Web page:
Ash Wednesday 2022

Today is Ash Wednesday and the beginning of the season of Lent. Ash Wednesday is a day when Christians have historically reflected on the fragility of humanity, and the brevity of life. 

Or to put it like the psalmist who penned Psalm 144: 
Man is like a breath; his days are like a fleeting shadow...
For millions of Christians around the world, today will be a day to also consider all that has been lost in their lives---to acknowledge all of the many deaths they have experienced. 

Like the death of loved ones... the death of dreams... the death of relationships... the death of their beliefs and perhaps even the faith they once held...  

And then many will receive the sign of the cross outlined in ash on their forehead as a sign and symbol of their grief---both spoken and unspoken.

Grief is a hard gift that is difficult for us to receive, and even more difficult to know what to do with once we have it.   

Recently, I read a poem on grief by the Irish poet and author Padraig O'Tuama, and I  thought I would share this stanza, which captures the very essence of grief itself in just a few words:   
Today and every other day is now waked
by a grey absence,
bones frozen by clutch of dark earth.
No other way to stay in touch
besides reliving all that is now not living.
Count the calendar to anniversary days,
and count the unfair ways of living.
I find that I have been living in grief for a very long time, and I'm guessing many of you have been as well.  

We have lost so much over the past couple of years.  Some of us have lost so much that it feels as though Spring will never come again to our souls, and that they will remain cold and frozen forever.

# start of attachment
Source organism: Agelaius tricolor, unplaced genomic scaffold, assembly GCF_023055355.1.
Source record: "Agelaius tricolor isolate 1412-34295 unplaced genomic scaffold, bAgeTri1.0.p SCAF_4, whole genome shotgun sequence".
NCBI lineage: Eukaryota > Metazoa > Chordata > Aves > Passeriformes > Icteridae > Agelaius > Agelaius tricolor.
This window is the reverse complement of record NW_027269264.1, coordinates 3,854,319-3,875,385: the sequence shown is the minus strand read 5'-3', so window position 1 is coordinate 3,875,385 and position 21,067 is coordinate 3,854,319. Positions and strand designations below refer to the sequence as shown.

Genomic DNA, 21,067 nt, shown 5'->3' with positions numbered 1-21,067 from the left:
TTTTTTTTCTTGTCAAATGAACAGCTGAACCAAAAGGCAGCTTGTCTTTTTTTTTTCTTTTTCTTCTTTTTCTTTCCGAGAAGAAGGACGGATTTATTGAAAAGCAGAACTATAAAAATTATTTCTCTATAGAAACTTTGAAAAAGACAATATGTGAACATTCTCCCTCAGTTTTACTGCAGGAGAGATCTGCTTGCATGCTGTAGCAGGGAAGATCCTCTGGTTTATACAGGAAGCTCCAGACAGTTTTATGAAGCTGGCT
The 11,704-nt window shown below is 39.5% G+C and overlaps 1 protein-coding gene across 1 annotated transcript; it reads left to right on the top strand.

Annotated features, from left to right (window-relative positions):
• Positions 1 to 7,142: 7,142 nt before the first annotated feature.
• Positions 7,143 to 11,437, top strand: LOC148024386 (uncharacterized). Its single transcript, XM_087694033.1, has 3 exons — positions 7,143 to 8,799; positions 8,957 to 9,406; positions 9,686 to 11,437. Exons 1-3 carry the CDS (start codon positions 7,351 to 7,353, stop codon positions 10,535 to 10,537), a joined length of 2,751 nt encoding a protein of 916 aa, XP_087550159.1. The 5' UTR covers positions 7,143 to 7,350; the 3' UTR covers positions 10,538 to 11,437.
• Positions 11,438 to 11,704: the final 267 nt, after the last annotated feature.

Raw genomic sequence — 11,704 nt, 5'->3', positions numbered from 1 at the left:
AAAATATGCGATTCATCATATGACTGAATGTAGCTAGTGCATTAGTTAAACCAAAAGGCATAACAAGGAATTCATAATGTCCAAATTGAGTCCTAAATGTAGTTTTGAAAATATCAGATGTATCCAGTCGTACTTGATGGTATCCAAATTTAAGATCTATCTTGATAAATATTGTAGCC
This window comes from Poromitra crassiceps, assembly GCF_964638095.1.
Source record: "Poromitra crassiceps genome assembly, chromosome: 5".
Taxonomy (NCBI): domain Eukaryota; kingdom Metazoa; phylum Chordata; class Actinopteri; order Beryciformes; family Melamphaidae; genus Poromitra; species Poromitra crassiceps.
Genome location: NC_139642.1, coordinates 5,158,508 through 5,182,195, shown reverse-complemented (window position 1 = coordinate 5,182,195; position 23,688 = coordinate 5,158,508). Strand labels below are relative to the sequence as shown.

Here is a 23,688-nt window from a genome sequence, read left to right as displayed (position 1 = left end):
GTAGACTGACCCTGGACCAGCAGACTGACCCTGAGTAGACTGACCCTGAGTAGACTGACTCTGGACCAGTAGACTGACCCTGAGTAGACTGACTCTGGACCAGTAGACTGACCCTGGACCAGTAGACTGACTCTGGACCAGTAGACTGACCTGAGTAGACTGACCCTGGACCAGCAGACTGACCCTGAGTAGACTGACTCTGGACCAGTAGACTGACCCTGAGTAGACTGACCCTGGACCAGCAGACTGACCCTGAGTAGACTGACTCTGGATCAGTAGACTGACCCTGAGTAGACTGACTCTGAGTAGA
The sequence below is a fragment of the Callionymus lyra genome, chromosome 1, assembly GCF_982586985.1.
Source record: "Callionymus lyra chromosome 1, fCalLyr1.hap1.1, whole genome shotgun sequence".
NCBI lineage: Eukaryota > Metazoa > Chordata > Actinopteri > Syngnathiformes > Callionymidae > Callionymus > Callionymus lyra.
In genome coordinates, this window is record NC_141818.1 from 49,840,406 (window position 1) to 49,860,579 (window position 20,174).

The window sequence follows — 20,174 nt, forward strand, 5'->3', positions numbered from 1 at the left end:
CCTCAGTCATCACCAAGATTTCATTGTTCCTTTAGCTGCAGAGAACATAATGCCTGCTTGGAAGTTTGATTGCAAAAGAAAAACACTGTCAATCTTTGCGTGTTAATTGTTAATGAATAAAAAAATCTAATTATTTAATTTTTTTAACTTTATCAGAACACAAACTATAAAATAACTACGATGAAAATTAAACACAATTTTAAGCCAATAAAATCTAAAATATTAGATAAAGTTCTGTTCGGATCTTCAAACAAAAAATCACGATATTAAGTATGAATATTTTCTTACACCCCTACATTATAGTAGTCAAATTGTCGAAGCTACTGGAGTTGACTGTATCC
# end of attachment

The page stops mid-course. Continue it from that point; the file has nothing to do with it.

And then there are those of us who wonder why we were spared, and our loved ones were not.  

Or we sit in the ruins of things we thought would last, but they didn't, and we send our asking prayers to God, trying to understand, seeking answers, hoping to hear something... anything to comfort us. 

Maybe we have been met with silence, which is a response in itself, just not the one we desired.  

And in the silence, we have wondered how a good God would let such things happen to those whom God supposedly loves. 

If this is where you find yourself today, then know that you are in good company because Ash Wednesday is a day for each of us to take stock of our own losses and griefs, and to literally wear them upon us as a sign of our fragility.  

But we do all of this with the knowledge that this isn't the end.  The frozen ground of winter will thaw, and the bloom of Spring will come.  

There is death, and we know it all too well.  And then there is Resurrection, which we long for and upon which we cast all our defiant hope.  

The worst things are never the last things.  Death does not get the last word on the matter.  

The last word is "risen," a word spoken at the empty tomb by angels, grieving women, unlettered fishermen, and even Roman soldiers.  

A word that you and I can say to ourselves, no matter how softly, in the frozenness of grief on this Ash Wednesday.  

We may well remember that “we are dust, and to dust, we will return,” but we also know that this is not the end of us.  

We will rise. We will rise.

May it be so, and may the grace and peace of our Lord Jesus Christ be with you now and always. Amen.  


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